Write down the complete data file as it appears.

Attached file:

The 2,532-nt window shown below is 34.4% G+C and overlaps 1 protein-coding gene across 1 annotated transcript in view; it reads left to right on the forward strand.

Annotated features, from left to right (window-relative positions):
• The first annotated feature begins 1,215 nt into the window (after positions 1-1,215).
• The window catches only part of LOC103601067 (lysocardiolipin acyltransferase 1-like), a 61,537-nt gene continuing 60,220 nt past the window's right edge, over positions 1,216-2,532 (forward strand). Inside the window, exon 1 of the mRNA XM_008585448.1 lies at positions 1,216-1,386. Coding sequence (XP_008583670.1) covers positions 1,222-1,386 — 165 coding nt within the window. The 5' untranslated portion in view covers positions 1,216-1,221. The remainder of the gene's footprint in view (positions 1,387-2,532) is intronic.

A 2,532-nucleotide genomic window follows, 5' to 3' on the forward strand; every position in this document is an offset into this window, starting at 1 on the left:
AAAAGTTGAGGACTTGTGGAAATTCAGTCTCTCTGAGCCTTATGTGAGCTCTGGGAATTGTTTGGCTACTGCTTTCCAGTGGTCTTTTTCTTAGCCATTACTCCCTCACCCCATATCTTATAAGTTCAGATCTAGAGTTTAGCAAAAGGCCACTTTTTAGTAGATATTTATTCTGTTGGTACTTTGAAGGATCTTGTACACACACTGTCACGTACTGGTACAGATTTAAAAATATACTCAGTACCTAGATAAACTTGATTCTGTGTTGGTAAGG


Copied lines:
The 2,532-nt window shown below is 34.4% G+C and overlaps 1 protein-coding gene across 1 annotated transcript in view; it reads left to right on the forward strand.

Annotated features, from left to right (window-relative positions):
• The first annotated feature begins 1,215 nt into the window (after positions 1-1,215).
• The window catches only part of LOC103601067 (lysocardiolipin acyltransferase 1-like), a 61,537-nt gene continuing 60,220 nt past the window's right edge, over positions 1,216-2,532 (forward strand). Inside the window, exon 1 of the mRNA XM_008585448.1 lies at positions 1,216-1,386. Coding sequence (XP_008583670.1) covers positions 1,222-1,386 — 165 coding nt within the window. The 5' untranslated portion in view covers positions 1,216-1,221. The remainder of the gene's footprint in view (positions 1,387-2,532) is intronic.

A 2,532-nucleotide genomic window follows, 5' to 3' on the forward strand; every position in this document is an offset into this window, starting at 1 on the left:
AAAAGTTGAGGACTTGTGGAAATTCAGTCTCTCTGAGCCTTATGTGAGCTCTGGGAATTGTTTGGCTACTGCTTTCCAGTGGTCTTTTTCTTAGCCATTACTCCCTCACCCCATATCTTATAAGTTCAGATCTAGAGTTTAGCAAAAGGCCACTTTTTAGTAGATATTTATTCTGTTGGTACTTTGAAGGATCTTGTACACACACTGTCACGTACTGGTACAGATTTAAAAATATACTCAGTACCTAGATAAACTTGATTCTGTGTTGGTAAGG